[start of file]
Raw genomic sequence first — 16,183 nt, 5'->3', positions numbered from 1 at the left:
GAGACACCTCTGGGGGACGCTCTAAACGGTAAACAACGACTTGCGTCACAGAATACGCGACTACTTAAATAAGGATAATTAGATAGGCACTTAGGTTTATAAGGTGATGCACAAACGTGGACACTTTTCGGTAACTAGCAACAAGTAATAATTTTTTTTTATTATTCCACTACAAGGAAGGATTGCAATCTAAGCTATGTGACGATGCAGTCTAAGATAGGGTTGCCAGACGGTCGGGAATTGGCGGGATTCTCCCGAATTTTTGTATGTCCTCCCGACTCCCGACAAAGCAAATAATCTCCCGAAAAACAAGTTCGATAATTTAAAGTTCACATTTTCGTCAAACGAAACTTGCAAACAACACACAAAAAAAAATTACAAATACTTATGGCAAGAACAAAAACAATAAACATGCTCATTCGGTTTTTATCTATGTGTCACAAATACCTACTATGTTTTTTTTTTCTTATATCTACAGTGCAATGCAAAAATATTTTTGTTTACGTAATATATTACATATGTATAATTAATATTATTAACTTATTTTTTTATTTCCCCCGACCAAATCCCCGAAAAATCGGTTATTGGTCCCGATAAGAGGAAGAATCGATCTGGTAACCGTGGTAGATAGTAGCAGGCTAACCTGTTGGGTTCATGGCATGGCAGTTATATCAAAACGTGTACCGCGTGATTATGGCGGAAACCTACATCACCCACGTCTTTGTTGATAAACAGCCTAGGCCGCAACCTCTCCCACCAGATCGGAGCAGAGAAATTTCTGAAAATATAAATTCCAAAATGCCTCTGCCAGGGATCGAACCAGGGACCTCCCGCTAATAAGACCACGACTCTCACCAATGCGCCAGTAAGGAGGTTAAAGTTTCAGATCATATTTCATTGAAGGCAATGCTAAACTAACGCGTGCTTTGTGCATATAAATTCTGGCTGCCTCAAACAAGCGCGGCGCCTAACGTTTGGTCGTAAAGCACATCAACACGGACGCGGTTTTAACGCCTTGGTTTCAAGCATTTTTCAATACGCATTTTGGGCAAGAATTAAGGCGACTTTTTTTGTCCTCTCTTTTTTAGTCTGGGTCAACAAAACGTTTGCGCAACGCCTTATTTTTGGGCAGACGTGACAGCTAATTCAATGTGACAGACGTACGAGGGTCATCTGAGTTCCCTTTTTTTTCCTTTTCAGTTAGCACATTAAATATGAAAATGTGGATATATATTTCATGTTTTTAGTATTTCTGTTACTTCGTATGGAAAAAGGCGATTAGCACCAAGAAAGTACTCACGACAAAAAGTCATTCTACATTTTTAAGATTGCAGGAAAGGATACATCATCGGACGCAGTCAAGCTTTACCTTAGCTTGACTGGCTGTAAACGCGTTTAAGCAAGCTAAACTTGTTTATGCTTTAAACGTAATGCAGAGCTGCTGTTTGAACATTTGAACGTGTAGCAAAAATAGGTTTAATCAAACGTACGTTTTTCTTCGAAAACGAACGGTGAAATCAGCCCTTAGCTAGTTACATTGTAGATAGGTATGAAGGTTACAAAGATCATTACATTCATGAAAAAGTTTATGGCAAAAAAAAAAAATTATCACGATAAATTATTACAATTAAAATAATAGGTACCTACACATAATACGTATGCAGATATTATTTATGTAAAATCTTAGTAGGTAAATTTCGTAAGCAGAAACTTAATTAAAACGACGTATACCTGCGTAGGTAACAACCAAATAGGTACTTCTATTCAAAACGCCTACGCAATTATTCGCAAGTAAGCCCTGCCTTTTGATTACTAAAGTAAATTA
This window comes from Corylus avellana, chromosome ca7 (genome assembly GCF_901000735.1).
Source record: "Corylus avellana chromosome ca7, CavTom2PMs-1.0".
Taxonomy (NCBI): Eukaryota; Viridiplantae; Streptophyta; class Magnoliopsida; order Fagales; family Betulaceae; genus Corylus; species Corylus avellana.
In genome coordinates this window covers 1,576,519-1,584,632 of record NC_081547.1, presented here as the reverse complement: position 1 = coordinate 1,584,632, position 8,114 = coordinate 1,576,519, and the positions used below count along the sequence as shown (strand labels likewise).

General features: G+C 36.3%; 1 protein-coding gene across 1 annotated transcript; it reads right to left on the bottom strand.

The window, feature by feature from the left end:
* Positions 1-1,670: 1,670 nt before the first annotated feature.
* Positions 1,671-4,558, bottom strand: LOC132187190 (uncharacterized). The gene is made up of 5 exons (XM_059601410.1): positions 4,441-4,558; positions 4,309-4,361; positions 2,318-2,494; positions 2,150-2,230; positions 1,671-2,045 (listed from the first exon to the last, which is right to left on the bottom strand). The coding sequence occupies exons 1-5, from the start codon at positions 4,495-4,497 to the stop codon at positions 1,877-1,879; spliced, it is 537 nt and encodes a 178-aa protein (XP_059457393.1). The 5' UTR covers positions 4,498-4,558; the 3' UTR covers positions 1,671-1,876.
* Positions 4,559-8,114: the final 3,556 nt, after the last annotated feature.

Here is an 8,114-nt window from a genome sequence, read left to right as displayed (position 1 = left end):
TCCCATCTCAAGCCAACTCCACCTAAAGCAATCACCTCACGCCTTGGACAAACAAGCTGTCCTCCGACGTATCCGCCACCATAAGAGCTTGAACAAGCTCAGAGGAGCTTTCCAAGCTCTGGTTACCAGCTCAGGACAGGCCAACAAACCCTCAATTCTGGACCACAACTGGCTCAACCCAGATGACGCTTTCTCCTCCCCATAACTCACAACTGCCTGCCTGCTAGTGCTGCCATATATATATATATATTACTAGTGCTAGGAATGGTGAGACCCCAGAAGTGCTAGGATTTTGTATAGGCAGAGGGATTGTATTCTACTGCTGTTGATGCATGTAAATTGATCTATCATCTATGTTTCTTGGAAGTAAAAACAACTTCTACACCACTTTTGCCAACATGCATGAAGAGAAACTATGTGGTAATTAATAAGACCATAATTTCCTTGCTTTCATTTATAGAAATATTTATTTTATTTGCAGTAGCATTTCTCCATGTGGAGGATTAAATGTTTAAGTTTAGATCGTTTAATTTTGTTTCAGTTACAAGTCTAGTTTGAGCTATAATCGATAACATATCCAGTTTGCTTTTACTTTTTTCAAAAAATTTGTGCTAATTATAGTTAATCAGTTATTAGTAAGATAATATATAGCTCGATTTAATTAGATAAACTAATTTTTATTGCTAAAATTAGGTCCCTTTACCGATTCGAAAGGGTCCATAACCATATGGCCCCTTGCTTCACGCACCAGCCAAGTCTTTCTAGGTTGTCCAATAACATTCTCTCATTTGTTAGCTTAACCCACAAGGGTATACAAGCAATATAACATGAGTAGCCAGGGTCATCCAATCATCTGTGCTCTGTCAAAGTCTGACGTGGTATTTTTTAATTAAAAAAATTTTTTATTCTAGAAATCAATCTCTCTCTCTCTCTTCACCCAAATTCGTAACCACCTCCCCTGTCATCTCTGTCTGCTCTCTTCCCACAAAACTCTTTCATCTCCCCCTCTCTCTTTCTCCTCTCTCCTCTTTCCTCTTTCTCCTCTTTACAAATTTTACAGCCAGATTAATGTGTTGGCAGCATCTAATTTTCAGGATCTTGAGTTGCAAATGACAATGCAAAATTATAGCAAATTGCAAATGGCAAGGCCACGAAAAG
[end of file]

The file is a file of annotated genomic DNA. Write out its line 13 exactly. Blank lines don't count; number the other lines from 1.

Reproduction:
TCCCATCTCAAGCCAACTCCACCTAAAGCAATCACCTCACGCCTTGGACAAACAAGCTGTCCTCCGACGTATCCGCCACCATAAGAGCTTGAACAAGCTCAGAGGAGCTTTCCAAGCTCTGGTTACCAGCTCAGGACAGGCCAACAAACCCTCAATTCTGGACCACAACTGGCTCAACCCAGATGACGCTTTCTCCTCCCCATAACTCACAACTGCCTGCCTGCTAGTGCTGCCATATATATATATATATTACTAGTGCTAGGAATGGTGAGACCCCAGAAGTGCTAGGATTTTGTATAGGCAGAGGGATTGTATTCTACTGCTGTTGATGCATGTAAATTGATCTATCATCTATGTTTCTTGGAAGTAAAAACAACTTCTACACCACTTTTGCCAACATGCATGAAGAGAAACTATGTGGTAATTAATAAGACCATAATTTCCTTGCTTTCATTTATAGAAATATTTATTTTATTTGCAGTAGCATTTCTCCATGTGGAGGATTAAATGTTTAAGTTTAGATCGTTTAATTTTGTTTCAGTTACAAGTCTAGTTTGAGCTATAATCGATAACATATCCAGTTTGCTTTTACTTTTTTCAAAAAATTTGTGCTAATTATAGTTAATCAGTTATTAGTAAGATAATATATAGCTCGATTTAATTAGATAAACTAATTTTTATTGCTAAAATTAGGTCCCTTTACCGATTCGAAAGGGTCCATAACCATATGGCCCCTTGCTTCACGCACCAGCCAAGTCTTTCTAGGTTGTCCAATAACATTCTCTCATTTGTTAGCTTAACCCACAAGGGTATACAAGCAATATAACATGAGTAGCCAGGGTCATCCAATCATCTGTGCTCTGTCAAAGTCTGACGTGGTATTTTTTAATTAAAAAAATTTTTTATTCTAGAAATCAATCTCTCTCTCTCTCTTCACCCAAATTCGTAACCACCTCCCCTGTCATCTCTGTCTGCTCTCTTCCCACAAAACTCTTTCATCTCCCCCTCTCTCTTTCTCCTCTCTCCTCTTTCCTCTTTCTCCTCTTTACAAATTTTACAGCCAGATTAATGTGTTGGCAGCATCTAATTTTCAGGATCTTGAGTTGCAAATGACAATGCAAAATTATAGCAAATTGCAAATGGCAAGGCCACGAAAAG